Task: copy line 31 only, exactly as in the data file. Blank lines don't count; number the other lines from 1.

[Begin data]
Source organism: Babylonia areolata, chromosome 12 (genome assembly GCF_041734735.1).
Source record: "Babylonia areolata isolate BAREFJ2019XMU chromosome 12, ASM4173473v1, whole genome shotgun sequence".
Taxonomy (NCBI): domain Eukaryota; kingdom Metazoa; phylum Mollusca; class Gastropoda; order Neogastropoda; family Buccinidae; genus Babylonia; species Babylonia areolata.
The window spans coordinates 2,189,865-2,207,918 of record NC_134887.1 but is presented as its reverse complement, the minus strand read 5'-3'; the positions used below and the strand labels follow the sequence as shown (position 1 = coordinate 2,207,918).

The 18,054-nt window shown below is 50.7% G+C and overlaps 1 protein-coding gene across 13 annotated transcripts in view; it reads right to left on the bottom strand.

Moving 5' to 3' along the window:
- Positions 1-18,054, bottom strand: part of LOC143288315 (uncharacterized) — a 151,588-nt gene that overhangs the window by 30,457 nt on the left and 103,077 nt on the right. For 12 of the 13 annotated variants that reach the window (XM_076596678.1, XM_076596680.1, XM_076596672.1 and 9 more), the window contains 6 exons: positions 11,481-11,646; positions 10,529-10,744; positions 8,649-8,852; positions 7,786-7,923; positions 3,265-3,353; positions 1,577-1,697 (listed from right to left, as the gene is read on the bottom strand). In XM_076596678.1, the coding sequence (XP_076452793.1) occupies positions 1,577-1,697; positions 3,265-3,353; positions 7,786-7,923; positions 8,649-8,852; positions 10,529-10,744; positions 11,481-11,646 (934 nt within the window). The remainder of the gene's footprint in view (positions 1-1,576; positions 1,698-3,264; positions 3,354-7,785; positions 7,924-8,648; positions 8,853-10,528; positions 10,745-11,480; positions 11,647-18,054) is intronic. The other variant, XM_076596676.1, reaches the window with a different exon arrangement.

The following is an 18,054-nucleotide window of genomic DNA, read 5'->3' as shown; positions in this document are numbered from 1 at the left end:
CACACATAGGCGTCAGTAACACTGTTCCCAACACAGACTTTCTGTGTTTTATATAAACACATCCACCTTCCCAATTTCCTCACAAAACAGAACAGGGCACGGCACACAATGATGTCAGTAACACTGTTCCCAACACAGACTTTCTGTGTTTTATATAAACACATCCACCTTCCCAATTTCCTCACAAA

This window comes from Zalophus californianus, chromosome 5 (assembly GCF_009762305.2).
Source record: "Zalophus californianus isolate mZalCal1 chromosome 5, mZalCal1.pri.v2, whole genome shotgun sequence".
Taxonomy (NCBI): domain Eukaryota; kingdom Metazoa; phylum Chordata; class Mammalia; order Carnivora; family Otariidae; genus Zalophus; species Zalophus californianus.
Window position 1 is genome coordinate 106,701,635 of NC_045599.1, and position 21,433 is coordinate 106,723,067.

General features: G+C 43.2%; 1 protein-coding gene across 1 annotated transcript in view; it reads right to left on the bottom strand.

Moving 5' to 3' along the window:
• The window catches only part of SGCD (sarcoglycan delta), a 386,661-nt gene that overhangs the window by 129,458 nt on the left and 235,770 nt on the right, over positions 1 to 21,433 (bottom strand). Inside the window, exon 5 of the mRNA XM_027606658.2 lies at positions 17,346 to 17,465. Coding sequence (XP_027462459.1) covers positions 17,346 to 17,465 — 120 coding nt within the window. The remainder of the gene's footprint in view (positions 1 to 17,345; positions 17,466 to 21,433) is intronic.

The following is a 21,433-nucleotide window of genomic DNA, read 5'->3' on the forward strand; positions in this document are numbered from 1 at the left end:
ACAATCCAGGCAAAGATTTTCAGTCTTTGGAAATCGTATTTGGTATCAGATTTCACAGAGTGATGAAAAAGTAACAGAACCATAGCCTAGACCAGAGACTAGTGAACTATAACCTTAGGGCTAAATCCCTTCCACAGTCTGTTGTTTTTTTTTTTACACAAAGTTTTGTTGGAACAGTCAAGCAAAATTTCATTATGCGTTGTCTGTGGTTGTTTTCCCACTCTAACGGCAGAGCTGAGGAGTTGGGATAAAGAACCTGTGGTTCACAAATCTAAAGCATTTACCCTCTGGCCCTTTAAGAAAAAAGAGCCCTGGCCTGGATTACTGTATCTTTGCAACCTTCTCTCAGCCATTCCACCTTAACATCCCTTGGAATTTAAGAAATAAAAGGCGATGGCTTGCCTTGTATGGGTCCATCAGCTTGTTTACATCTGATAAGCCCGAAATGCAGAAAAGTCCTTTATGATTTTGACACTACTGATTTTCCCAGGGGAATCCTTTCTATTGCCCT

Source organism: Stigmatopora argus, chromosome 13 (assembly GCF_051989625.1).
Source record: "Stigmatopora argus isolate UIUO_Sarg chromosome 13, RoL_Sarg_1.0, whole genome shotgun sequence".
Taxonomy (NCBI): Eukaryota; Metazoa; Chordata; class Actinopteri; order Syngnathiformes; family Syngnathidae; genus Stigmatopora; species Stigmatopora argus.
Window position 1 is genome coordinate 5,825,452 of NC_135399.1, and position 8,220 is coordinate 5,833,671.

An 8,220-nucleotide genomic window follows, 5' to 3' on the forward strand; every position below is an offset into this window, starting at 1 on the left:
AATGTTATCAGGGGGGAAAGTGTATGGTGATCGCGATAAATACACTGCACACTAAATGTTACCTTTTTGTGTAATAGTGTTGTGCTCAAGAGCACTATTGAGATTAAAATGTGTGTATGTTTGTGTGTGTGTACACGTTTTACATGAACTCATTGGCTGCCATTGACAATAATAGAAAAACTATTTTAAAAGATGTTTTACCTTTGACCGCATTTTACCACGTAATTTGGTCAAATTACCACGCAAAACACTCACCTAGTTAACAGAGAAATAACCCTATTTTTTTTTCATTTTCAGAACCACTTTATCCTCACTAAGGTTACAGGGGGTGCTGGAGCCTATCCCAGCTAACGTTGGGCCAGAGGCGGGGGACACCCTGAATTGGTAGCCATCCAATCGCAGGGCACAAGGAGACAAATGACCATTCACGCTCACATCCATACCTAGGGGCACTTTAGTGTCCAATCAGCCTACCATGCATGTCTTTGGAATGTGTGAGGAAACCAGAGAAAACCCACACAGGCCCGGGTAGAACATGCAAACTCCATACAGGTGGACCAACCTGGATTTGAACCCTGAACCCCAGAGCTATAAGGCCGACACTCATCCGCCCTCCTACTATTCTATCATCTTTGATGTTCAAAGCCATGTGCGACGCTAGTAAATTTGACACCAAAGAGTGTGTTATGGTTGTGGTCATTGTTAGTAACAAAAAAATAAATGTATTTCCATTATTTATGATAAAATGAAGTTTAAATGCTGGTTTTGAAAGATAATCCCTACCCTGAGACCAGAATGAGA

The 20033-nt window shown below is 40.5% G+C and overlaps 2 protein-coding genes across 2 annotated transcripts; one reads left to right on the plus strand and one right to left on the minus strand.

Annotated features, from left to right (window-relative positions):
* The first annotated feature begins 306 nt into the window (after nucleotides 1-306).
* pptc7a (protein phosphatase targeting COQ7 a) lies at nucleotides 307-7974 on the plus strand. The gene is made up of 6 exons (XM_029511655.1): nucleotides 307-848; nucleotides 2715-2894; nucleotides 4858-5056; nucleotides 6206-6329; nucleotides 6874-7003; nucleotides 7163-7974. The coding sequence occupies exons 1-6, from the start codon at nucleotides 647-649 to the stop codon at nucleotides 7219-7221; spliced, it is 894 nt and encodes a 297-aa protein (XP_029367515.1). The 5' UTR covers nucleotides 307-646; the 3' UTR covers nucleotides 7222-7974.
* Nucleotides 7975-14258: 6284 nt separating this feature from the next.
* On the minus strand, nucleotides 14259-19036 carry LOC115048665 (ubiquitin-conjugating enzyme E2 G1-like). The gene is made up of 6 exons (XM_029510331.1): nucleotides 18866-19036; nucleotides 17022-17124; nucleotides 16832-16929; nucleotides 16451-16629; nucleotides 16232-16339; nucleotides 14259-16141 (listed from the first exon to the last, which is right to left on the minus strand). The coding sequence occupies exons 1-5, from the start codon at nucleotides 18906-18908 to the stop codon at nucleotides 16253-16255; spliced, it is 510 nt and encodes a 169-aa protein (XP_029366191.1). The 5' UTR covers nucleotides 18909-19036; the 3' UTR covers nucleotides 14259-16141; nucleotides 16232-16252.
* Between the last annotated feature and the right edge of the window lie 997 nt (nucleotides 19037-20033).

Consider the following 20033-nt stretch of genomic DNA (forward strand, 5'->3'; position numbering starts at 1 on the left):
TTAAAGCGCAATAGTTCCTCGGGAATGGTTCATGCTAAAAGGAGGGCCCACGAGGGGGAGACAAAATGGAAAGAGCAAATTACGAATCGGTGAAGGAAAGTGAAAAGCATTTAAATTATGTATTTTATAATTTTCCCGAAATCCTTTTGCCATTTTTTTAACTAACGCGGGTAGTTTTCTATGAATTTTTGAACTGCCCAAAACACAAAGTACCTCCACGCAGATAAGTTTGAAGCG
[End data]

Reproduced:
* Between the last annotated feature and the right edge of the window lie 997 nt (nucleotides 19037-20033).